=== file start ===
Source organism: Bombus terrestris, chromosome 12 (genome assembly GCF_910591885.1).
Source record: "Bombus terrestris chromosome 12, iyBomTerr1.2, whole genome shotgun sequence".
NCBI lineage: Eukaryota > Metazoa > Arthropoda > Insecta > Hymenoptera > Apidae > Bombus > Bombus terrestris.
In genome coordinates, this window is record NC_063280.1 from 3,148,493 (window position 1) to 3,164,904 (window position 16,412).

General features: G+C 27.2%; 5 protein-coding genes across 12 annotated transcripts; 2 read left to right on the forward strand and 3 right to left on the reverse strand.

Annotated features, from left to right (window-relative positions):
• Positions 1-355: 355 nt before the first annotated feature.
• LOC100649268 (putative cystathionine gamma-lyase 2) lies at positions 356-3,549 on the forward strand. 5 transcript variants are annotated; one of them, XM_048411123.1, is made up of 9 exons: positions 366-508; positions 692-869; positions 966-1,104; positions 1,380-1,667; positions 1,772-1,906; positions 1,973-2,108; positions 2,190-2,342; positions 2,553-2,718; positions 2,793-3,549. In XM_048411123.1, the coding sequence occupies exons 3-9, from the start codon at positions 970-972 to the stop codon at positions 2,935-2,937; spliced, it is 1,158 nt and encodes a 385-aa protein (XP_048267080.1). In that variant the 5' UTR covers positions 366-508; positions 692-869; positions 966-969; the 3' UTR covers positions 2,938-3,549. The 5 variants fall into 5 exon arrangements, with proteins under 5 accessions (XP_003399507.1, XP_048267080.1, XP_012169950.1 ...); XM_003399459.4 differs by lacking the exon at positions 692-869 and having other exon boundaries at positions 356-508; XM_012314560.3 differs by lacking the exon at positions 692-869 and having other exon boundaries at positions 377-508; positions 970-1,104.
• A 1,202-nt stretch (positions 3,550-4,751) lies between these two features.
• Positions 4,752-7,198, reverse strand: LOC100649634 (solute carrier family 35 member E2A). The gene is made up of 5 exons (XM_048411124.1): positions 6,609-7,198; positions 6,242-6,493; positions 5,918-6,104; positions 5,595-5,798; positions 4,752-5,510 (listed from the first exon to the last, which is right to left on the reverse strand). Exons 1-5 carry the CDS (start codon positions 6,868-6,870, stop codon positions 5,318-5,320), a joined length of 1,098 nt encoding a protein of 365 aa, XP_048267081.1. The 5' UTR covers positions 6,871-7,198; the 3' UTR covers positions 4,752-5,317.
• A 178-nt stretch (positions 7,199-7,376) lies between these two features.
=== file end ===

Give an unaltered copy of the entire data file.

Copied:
Source organism: Bombus terrestris, chromosome 12 (genome assembly GCF_910591885.1).
Source record: "Bombus terrestris chromosome 12, iyBomTerr1.2, whole genome shotgun sequence".
NCBI lineage: Eukaryota > Metazoa > Arthropoda > Insecta > Hymenoptera > Apidae > Bombus > Bombus terrestris.
In genome coordinates, this window is record NC_063280.1 from 3,148,493 (window position 1) to 3,164,904 (window position 16,412).

General features: G+C 27.2%; 5 protein-coding genes across 12 annotated transcripts; 2 read left to right on the forward strand and 3 right to left on the reverse strand.

Annotated features, from left to right (window-relative positions):
• Positions 1-355: 355 nt before the first annotated feature.
• LOC100649268 (putative cystathionine gamma-lyase 2) lies at positions 356-3,549 on the forward strand. 5 transcript variants are annotated; one of them, XM_048411123.1, is made up of 9 exons: positions 366-508; positions 692-869; positions 966-1,104; positions 1,380-1,667; positions 1,772-1,906; positions 1,973-2,108; positions 2,190-2,342; positions 2,553-2,718; positions 2,793-3,549. In XM_048411123.1, the coding sequence occupies exons 3-9, from the start codon at positions 970-972 to the stop codon at positions 2,935-2,937; spliced, it is 1,158 nt and encodes a 385-aa protein (XP_048267080.1). In that variant the 5' UTR covers positions 366-508; positions 692-869; positions 966-969; the 3' UTR covers positions 2,938-3,549. The 5 variants fall into 5 exon arrangements, with proteins under 5 accessions (XP_003399507.1, XP_048267080.1, XP_012169950.1 ...); XM_003399459.4 differs by lacking the exon at positions 692-869 and having other exon boundaries at positions 356-508; XM_012314560.3 differs by lacking the exon at positions 692-869 and having other exon boundaries at positions 377-508; positions 970-1,104.
• A 1,202-nt stretch (positions 3,550-4,751) lies between these two features.
• Positions 4,752-7,198, reverse strand: LOC100649634 (solute carrier family 35 member E2A). The gene is made up of 5 exons (XM_048411124.1): positions 6,609-7,198; positions 6,242-6,493; positions 5,918-6,104; positions 5,595-5,798; positions 4,752-5,510 (listed from the first exon to the last, which is right to left on the reverse strand). Exons 1-5 carry the CDS (start codon positions 6,868-6,870, stop codon positions 5,318-5,320), a joined length of 1,098 nt encoding a protein of 365 aa, XP_048267081.1. The 5' UTR covers positions 6,871-7,198; the 3' UTR covers positions 4,752-5,317.
• A 178-nt stretch (positions 7,199-7,376) lies between these two features.